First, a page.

The irony for Downs was that as long as he had worked to reach the Super Bowl, the game itself flew by.
“The game was a blur,” Downs said. “I know I went down and made the tackle on the first kickoff, but even that was a blur. We don’t see all the things that happen before the game, with the jet flyover, the commercials and all that. I remember waking up and it was the second or third quarter.”
As a defensive back, Fuller’s memories center more around the gameplan. He said the focus in the two weeks leading up to game time was to rattle veteran quarterback John Elway, who was seeking his second consecutive Super Bowl victory. Pummeling Elway early and often would be the best chance the Falcons had at getting him out of rhythm and to thwart Denver’s offense.
But the plan never was executed. Elway had a field day against the Falcons, highlighted by an 80-yard touchdown pass to Rod Smith to put Atlanta in a 17-3 hole in the second quarter.
At that moment, Downs recalls coming back down from the adrenaline rush.
“We were very prepared for that game,” Downs said. “I remember when Rod Smith caught that ball, and we woke up. We were behind, and at that point we were trying to come back.”
Atlanta managed a field goal before halftime, but Denver’s 14 unanswered points in the third quarter put the game out of reach. The Falcons comeback attempt ended with the score 34-19 in favor of the Broncos.
Even in a losing effort, the team held a parade in Atlanta, and Downs and Fuller later traveled back to Columbus for their own parade. The celebration in Columbus was particularly special for Downs, who moved around a lot in his childhood as part of a military family.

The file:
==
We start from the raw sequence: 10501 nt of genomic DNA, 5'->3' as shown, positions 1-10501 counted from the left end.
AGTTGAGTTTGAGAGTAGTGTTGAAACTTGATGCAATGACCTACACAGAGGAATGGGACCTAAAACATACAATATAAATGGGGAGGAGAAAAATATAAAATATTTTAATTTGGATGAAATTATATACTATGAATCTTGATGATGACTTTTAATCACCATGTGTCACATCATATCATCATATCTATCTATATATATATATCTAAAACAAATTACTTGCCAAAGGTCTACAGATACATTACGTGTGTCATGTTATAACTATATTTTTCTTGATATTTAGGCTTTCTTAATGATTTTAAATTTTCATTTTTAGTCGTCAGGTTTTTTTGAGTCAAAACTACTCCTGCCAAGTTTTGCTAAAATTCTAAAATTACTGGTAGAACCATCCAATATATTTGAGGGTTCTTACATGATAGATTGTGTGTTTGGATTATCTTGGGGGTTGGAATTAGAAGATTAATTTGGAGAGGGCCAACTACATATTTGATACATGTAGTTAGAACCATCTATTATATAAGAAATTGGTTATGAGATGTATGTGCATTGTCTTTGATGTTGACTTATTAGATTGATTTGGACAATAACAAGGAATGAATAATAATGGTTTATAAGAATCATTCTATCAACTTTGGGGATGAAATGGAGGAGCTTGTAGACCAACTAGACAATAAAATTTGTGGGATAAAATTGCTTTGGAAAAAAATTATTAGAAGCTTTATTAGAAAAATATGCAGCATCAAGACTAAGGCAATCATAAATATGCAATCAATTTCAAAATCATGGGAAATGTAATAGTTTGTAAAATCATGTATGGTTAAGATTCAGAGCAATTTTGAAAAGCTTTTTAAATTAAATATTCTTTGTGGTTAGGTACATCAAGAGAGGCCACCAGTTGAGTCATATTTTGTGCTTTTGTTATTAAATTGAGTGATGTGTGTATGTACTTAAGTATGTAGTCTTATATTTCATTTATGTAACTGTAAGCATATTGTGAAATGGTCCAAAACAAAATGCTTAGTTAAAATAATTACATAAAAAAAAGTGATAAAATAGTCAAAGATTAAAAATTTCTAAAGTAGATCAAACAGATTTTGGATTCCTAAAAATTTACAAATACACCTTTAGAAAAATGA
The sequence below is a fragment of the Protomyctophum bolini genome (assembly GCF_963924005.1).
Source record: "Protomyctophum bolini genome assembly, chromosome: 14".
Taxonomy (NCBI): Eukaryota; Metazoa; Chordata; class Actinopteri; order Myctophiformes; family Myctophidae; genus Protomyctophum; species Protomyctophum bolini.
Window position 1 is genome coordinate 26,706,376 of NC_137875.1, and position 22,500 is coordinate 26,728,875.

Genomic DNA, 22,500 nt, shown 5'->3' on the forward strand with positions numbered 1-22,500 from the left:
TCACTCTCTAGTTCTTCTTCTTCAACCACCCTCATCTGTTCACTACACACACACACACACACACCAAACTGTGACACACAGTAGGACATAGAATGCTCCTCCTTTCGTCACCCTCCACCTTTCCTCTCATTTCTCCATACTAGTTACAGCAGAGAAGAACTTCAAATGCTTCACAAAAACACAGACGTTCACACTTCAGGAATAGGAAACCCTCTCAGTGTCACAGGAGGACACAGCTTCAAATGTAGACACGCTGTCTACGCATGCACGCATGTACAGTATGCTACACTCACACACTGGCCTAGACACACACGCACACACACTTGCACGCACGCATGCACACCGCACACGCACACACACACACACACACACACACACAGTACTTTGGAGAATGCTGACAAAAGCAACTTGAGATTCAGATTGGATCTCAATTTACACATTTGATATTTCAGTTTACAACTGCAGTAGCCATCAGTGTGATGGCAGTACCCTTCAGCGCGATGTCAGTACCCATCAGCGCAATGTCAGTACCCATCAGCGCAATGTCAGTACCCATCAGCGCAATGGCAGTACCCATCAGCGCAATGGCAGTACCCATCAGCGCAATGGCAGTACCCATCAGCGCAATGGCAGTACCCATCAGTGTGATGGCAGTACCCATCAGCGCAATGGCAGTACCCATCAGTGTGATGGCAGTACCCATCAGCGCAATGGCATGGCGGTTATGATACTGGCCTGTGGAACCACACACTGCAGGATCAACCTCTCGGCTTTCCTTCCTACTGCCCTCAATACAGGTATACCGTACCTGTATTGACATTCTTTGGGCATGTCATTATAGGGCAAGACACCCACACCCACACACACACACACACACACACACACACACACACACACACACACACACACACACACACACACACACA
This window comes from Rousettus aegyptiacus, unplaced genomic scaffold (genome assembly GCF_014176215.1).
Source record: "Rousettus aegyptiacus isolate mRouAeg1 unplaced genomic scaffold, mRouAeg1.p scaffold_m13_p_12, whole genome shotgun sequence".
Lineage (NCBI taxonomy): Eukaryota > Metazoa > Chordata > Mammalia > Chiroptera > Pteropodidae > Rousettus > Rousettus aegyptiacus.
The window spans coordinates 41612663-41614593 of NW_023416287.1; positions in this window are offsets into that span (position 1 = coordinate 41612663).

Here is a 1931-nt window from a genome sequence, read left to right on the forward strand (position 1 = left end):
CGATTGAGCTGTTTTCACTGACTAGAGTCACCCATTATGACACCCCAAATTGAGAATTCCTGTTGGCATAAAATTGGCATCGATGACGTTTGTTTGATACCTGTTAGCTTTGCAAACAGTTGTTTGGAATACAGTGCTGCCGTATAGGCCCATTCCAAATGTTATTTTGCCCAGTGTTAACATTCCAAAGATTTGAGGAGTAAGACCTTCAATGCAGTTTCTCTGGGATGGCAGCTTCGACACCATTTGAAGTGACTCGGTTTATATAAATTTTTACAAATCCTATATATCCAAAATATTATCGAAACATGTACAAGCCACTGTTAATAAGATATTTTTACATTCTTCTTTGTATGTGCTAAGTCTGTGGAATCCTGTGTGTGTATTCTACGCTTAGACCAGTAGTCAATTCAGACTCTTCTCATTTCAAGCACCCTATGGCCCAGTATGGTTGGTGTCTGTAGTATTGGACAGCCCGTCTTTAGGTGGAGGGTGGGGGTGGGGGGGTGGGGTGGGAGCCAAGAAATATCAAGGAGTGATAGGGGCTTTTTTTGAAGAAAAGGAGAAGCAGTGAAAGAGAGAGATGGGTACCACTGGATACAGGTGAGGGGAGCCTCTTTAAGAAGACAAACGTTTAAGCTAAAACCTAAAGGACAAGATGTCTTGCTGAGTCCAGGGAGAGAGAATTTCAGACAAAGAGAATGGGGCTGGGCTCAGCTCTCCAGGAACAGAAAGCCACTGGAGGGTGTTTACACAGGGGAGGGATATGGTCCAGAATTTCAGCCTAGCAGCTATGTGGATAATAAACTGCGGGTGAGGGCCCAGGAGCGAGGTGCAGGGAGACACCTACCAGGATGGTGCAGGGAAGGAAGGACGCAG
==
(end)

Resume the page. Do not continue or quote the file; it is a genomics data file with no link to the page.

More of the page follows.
“If you ask me where I’m from, well, I’m from a lot of places,” Downs said. “It gave me a sense that Columbus was my launching pad as a football player. To be able share it with someone and say Spencer helped me in my growth and development as a person is special.”
Today, Downs is the running backs coach at East Tennessee State. Fuller, meanwhile, handles marketing for Timberline Knolls, a residential treatment facility in Lemont, Ill, and will provide pre- and post-game analysis of Sunday’s game for Fox Sports Latin America. The two talk to each other on a daily basis, and Fuller is the godfather to Downs’ oldest daughter, Kameron.
As far as this year’s Falcons are concerned, both Downs and Fuller advised sticking to the routine that brought them to this point. Fuller lamented that he and Downs regularly ate dinner and watched a movie every week of the 1998 season except for one: the week of the Super Bowl.
A significant link in the connection between Downs and Fuller stems from that Super Bowl run nearly 20 years ago. The loss ended that era on a sour note, but from both men’s perspectives, it took nothing away from the memories.
“Football definitely brought us together,” Downs said. “The Super Bowl just made it all the more significant.”